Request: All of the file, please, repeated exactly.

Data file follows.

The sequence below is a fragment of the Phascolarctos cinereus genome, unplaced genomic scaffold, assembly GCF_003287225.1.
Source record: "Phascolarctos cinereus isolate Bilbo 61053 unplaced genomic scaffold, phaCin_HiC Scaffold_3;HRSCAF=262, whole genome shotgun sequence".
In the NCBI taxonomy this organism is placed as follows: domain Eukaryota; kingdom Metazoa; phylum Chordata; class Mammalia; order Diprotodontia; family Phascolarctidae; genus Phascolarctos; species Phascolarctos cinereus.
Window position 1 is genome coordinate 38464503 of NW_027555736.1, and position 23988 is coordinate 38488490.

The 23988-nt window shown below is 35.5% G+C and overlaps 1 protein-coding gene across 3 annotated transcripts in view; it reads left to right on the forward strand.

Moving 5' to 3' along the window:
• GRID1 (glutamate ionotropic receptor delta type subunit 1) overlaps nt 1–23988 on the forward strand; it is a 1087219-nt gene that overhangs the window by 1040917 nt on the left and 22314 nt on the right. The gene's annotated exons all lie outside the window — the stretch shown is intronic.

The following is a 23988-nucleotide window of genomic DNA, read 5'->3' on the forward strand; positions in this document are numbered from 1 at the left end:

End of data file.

The sequence below is a fragment of the Phascolarctos cinereus genome, unplaced genomic scaffold, assembly GCF_003287225.1.
Source record: "Phascolarctos cinereus isolate Bilbo 61053 unplaced genomic scaffold, phaCin_HiC Scaffold_3;HRSCAF=262, whole genome shotgun sequence".
In the NCBI taxonomy this organism is placed as follows: domain Eukaryota; kingdom Metazoa; phylum Chordata; class Mammalia; order Diprotodontia; family Phascolarctidae; genus Phascolarctos; species Phascolarctos cinereus.
Window position 1 is genome coordinate 38464503 of NW_027555736.1, and position 23988 is coordinate 38488490.

The 23988-nt window shown below is 35.5% G+C and overlaps 1 protein-coding gene across 3 annotated transcripts in view; it reads left to right on the forward strand.

Moving 5' to 3' along the window:
• GRID1 (glutamate ionotropic receptor delta type subunit 1) overlaps nt 1–23988 on the forward strand; it is a 1087219-nt gene that overhangs the window by 1040917 nt on the left and 22314 nt on the right. The gene's annotated exons all lie outside the window — the stretch shown is intronic.

The following is a 23988-nucleotide window of genomic DNA, read 5'->3' on the forward strand; positions in this document are numbered from 1 at the left end: